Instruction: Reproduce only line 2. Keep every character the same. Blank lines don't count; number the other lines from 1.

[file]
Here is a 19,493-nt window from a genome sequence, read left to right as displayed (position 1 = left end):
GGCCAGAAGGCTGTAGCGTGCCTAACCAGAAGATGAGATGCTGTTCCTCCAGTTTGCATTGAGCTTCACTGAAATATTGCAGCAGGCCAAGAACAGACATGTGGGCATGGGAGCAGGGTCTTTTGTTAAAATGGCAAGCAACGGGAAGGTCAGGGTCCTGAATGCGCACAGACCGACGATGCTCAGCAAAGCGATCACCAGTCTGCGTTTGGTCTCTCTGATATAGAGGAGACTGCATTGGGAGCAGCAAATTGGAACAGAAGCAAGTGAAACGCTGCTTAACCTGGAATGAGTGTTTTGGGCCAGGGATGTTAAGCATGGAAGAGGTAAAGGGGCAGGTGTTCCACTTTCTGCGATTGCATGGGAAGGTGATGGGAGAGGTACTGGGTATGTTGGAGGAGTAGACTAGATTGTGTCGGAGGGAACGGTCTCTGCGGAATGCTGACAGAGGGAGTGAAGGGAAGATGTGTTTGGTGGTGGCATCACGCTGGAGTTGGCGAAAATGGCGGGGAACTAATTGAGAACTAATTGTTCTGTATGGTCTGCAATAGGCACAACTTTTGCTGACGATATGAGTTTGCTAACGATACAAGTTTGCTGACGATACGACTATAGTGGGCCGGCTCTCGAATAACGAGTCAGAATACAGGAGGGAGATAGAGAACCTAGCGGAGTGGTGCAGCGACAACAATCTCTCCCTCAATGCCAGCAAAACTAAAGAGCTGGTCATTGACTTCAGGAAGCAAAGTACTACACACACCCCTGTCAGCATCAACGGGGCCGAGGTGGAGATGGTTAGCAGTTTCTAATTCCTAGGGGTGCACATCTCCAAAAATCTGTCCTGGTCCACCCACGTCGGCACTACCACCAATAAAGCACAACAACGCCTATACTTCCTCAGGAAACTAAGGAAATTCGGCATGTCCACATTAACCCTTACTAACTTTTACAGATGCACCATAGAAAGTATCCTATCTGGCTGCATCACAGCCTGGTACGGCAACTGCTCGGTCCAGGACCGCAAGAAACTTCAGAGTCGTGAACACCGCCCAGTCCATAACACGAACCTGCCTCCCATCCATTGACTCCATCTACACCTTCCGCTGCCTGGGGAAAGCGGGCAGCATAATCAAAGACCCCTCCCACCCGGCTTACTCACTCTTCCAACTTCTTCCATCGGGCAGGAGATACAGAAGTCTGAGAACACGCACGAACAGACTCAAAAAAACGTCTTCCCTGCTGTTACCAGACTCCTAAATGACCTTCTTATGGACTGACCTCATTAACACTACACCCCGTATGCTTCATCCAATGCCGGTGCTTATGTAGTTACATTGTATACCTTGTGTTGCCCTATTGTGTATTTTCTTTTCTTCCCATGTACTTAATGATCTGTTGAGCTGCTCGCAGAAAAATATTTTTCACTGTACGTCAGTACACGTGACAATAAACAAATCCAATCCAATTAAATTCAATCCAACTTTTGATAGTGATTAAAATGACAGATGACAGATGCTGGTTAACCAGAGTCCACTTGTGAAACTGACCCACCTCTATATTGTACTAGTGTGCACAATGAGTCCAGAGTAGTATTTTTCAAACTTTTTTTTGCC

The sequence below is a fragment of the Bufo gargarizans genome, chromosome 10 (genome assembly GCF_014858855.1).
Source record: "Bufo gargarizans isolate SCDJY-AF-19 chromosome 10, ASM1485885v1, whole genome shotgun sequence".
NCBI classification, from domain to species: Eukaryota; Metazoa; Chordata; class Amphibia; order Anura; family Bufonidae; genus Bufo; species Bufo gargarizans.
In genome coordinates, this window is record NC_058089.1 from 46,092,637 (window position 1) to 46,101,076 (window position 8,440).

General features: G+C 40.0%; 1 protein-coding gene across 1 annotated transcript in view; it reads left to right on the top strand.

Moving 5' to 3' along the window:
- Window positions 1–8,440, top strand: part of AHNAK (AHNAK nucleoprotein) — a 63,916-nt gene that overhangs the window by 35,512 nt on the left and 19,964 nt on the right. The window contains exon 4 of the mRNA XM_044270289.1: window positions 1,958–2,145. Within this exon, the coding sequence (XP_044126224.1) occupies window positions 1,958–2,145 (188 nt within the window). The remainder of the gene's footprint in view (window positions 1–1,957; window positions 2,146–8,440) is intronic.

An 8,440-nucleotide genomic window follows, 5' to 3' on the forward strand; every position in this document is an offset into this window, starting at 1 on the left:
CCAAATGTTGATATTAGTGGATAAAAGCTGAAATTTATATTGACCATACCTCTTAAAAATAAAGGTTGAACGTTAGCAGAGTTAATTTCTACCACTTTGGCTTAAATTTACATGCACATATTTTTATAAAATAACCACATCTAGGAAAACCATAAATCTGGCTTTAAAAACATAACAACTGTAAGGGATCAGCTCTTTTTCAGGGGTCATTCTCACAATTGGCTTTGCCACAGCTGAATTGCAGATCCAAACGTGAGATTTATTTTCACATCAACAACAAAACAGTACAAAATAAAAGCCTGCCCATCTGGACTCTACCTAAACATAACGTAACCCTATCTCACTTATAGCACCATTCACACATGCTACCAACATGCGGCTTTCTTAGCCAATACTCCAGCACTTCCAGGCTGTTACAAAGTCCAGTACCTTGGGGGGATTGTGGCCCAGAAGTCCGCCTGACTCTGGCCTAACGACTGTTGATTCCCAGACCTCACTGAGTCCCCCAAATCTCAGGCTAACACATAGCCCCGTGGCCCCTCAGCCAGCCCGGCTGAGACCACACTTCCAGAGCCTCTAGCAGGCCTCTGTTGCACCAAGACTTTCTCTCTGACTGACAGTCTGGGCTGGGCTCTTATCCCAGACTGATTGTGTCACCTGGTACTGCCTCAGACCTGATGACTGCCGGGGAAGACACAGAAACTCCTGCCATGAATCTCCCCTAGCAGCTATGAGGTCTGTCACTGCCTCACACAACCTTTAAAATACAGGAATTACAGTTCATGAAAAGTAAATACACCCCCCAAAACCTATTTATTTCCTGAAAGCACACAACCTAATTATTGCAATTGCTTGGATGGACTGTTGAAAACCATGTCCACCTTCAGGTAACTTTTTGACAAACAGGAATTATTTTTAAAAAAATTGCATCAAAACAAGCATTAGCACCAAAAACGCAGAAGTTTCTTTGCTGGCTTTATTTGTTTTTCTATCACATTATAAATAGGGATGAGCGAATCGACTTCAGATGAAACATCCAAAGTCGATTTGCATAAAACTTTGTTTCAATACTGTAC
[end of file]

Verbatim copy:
GGCCAGAAGGCTGTAGCGTGCCTAACCAGAAGATGAGATGCTGTTCCTCCAGTTTGCATTGAGCTTCACTGAAATATTGCAGCAGGCCAAGAACAGACATGTGGGCATGGGAGCAGGGTCTTTTGTTAAAATGGCAAGCAACGGGAAGGTCAGGGTCCTGAATGCGCACAGACCGACGATGCTCAGCAAAGCGATCACCAGTCTGCGTTTGGTCTCTCTGATATAGAGGAGACTGCATTGGGAGCAGCAAATTGGAACAGAAGCAAGTGAAACGCTGCTTAACCTGGAATGAGTGTTTTGGGCCAGGGATGTTAAGCATGGAAGAGGTAAAGGGGCAGGTGTTCCACTTTCTGCGATTGCATGGGAAGGTGATGGGAGAGGTACTGGGTATGTTGGAGGAGTAGACTAGATTGTGTCGGAGGGAACGGTCTCTGCGGAATGCTGACAGAGGGAGTGAAGGGAAGATGTGTTTGGTGGTGGCATCACGCTGGAGTTGGCGAAAATGGCGGGGAACTAATTGAGAACTAATTGTTCTGTATGGTCTGCAATAGGCACAACTTTTGCTGACGATATGAGTTTGCTAACGATACAAGTTTGCTGACGATACGACTATAGTGGGCCGGCTCTCGAATAACGAGTCAGAATACAGGAGGGAGATAGAGAACCTAGCGGAGTGGTGCAGCGACAACAATCTCTCCCTCAATGCCAGCAAAACTAAAGAGCTGGTCATTGACTTCAGGAAGCAAAGTACTACACACACCCCTGTCAGCATCAACGGGGCCGAGGTGGAGATGGTTAGCAGTTTCTAATTCCTAGGGGTGCACATCTCCAAAAATCTGTCCTGGTCCACCCACGTCGGCACTACCACCAATAAAGCACAACAACGCCTATACTTCCTCAGGAAACTAAGGAAATTCGGCATGTCCACATTAACCCTTACTAACTTTTACAGATGCACCATAGAAAGTATCCTATCTGGCTGCATCACAGCCTGGTACGGCAACTGCTCGGTCCAGGACCGCAAGAAACTTCAGAGTCGTGAACACCGCCCAGTCCATAACACGAACCTGCCTCCCATCCATTGACTCCATCTACACCTTCCGCTGCCTGGGGAAAGCGGGCAGCATAATCAAAGACCCCTCCCACCCGGCTTACTCACTCTTCCAACTTCTTCCATCGGGCAGGAGATACAGAAGTCTGAGAACACGCACGAACAGACTCAAAAAAACGTCTTCCCTGCTGTTACCAGACTCCTAAATGACCTTCTTATGGACTGACCTCATTAACACTACACCCCGTATGCTTCATCCAATGCCGGTGCTTATGTAGTTACATTGTATACCTTGTGTTGCCCTATTGTGTATTTTCTTTTCTTCCCATGTACTTAATGATCTGTTGAGCTGCTCGCAGAAAAATATTTTTCACTGTACGTCAGTACACGTGACAATAAACAAATCCAATCCAATTAAATTCAATCCAACTTTTGATAGTGATTAAAATGACAGATGACAGATGCTGGTTAACCAGAGTCCACTTGTGAAACTGACCCACCTCTATATTGTACTAGTGTGCACAATGAGTCCAGAGTAGTATTTTTCAAACTTTTTTTTGCC